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mobile devices syncing together

For more than two decades, the Commission has examined difficult issues at the intersection of antitrust and intellectual property law – issues related to innovation, standard-setting, and patents. The Commission’s work in this area is grounded in the recognition that intellectual property and competition laws share the fundamental goals of promoting innovation and consumer welfare. The Commission has authored several seminal reports on competition and patent law, and conducted workshops to learn more about emerging practices and trends. This year, for instance, the FTC and DOJ held a joint workshop to explore the impact of patent assertion entity (PAE) activities and encouraged efforts of the Patent Trade Office to provide the public with more complete information regarding patent ownership.

On the enforcement front, the Commission takes the same balanced approach when applying antitrust principles to fast-paced technology markets as it takes in all other circumstances, focusing on the facts as they develop in real time to assess what competition is likely to look like in the future. Sometimes, this approach will lead the Commission to conclude that a proposed merger involving a technology market is likely to harm competition now and in the future, as it did in the recentproposed merger of Integrated Device Technology, Inc. and PLX Technology, Inc. Both companies make high-tech switches, complex integrated circuits used to transmit data between processor chips and various endpoints in computer systems such a memory or graphics cards. Based upon evidence of intense head-to-head competition between the parties on both price and innovation and a combined market share of over 80 percent, the Commission challenged the merger to preserve competition for these critical components.

The Commission also used this balanced, fact-based approach to resolve its investigation of certain Google conduct. After an extensive review of the evidence, the Commission determined that the evidence did not provide a reason to believe that Google’s changes to the design of its search results page harmed competition or consumers and thus closed the investigation.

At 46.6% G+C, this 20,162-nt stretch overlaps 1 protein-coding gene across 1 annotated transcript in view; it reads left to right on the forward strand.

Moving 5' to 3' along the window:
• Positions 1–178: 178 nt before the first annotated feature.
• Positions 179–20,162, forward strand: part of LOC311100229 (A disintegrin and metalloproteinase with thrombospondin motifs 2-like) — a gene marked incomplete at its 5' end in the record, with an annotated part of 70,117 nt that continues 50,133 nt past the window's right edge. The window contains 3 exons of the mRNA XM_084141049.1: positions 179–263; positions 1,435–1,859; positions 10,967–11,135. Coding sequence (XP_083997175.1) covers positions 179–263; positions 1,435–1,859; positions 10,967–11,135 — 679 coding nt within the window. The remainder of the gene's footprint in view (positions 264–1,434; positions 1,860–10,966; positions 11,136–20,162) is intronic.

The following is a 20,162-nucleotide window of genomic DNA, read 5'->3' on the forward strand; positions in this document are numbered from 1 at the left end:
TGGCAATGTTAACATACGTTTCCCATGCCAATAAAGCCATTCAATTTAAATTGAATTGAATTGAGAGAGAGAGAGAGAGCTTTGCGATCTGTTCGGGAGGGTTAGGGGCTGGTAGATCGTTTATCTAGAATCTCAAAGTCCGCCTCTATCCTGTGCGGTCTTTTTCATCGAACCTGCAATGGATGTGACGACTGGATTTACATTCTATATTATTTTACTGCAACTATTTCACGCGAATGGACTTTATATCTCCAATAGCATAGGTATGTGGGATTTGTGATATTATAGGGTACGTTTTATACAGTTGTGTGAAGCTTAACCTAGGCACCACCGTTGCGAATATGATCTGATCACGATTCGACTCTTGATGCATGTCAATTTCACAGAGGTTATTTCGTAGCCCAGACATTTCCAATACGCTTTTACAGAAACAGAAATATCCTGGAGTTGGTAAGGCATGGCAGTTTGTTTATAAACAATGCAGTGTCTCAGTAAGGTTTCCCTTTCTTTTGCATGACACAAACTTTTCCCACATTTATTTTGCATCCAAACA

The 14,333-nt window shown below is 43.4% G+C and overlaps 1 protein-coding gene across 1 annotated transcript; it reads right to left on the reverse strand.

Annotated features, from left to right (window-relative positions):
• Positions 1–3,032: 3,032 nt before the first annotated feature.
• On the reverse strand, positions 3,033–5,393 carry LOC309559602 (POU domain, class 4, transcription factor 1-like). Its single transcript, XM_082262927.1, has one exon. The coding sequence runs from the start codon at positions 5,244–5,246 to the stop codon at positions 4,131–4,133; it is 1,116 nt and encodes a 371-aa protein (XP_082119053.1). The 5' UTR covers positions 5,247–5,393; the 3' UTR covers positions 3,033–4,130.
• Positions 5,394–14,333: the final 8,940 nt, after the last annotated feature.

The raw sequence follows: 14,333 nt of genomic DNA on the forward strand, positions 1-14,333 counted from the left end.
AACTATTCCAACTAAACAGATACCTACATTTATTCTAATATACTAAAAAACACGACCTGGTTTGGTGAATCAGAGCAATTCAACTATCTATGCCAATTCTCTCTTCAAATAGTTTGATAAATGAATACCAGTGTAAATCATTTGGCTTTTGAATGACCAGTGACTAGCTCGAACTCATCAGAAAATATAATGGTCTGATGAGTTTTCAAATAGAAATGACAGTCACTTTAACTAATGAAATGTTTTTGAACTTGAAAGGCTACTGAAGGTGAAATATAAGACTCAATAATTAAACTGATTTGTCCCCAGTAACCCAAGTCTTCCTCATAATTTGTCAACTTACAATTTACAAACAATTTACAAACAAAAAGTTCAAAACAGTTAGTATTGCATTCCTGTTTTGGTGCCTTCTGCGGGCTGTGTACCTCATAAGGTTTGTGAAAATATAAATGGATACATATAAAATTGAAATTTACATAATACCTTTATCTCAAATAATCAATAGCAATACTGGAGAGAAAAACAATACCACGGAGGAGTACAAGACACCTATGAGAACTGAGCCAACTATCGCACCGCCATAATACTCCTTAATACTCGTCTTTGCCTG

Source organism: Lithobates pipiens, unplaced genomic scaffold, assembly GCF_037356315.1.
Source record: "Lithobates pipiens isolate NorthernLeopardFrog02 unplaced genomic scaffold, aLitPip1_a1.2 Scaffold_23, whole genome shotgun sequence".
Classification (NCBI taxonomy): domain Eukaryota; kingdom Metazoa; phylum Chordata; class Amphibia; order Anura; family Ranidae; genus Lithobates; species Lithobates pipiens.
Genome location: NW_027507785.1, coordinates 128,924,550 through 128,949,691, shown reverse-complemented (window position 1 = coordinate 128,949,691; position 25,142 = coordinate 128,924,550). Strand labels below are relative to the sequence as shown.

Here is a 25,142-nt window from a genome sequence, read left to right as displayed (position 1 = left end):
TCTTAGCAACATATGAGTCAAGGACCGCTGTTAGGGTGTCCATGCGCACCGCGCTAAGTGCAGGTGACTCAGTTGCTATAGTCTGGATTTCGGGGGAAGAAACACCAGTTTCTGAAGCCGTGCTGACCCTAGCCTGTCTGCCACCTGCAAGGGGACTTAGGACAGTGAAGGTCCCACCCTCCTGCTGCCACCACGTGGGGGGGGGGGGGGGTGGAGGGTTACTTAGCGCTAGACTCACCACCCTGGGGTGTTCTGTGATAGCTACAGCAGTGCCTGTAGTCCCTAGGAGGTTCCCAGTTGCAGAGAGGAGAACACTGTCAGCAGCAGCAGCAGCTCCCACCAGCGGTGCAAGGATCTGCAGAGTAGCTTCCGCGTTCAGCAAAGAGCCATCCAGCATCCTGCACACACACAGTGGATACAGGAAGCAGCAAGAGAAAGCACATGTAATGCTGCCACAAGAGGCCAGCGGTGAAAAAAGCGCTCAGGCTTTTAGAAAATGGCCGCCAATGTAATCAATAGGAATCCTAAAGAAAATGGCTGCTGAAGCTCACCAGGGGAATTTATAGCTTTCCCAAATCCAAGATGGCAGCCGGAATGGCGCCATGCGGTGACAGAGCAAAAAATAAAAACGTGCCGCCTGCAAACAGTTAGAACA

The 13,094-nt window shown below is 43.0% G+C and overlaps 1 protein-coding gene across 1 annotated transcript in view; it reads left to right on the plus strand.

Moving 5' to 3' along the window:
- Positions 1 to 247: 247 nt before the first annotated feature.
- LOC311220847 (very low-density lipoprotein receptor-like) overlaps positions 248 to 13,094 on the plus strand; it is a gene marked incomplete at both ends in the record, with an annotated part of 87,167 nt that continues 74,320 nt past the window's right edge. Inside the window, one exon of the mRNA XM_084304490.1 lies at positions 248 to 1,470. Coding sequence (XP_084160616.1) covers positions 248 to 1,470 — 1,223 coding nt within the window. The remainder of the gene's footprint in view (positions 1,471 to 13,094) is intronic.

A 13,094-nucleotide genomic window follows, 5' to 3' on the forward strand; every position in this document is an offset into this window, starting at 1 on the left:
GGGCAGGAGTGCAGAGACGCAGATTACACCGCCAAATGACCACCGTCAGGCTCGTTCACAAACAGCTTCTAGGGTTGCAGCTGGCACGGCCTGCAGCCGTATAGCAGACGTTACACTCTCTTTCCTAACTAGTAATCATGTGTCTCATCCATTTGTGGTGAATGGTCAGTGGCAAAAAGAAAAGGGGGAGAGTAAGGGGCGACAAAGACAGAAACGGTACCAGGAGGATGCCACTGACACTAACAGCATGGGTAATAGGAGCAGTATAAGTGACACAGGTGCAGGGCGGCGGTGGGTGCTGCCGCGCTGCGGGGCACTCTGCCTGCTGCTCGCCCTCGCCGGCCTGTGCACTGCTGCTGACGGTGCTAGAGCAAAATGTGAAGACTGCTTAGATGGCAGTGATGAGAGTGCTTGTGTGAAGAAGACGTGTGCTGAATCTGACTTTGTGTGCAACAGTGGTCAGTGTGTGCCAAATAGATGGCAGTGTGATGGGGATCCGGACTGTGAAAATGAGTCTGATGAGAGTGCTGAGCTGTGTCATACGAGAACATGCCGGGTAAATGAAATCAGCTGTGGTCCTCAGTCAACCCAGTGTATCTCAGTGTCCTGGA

In a separate decision, the Commission charged Google with violating Section 5 by seeking injunctions on standard essential patents. This conduct is problematic because it can lead toanticompetitive patent “hold-up,” whereby a patent holder demands higher royalties or more costly or burdensome licensing terms after its technology has been included in an industry standard – when it is too late for device makers to avoid using the patent. Hold-up can subvert the competitive process, lead to higher prices for consumers, and discourage technology firms from working on interoperability solutions through standard setting organizations. In this instance, Google had previously agreed to license its standard essential patents (SEPs) on Fair, Reasonable and Non-Discriminatory (FRAND) Terms, and was violating this commitment by seeking an injunction against willing licensees. To settle the FTC charges, Google agreed that it will not seek injunctions against willing licensees on its SEPs unless it has followed the process outlined in the Commission’s proposed order and that process has not led to a resolution of the dispute over terms. The order encourages negotiation with potential licensees over disputed terms, and resolution by a court or arbitrator if negotiations fail. The Commission has proposed similar relief in a merger case involving makers of equipment used to recharge vehicle air conditioning systems; Robert Bosch GmbH agreed to abide by commitments to license its SEP technology on FRAND terms and stop seeking injunctions against willing licensees.

Enforcement Highlights

Policy Highlights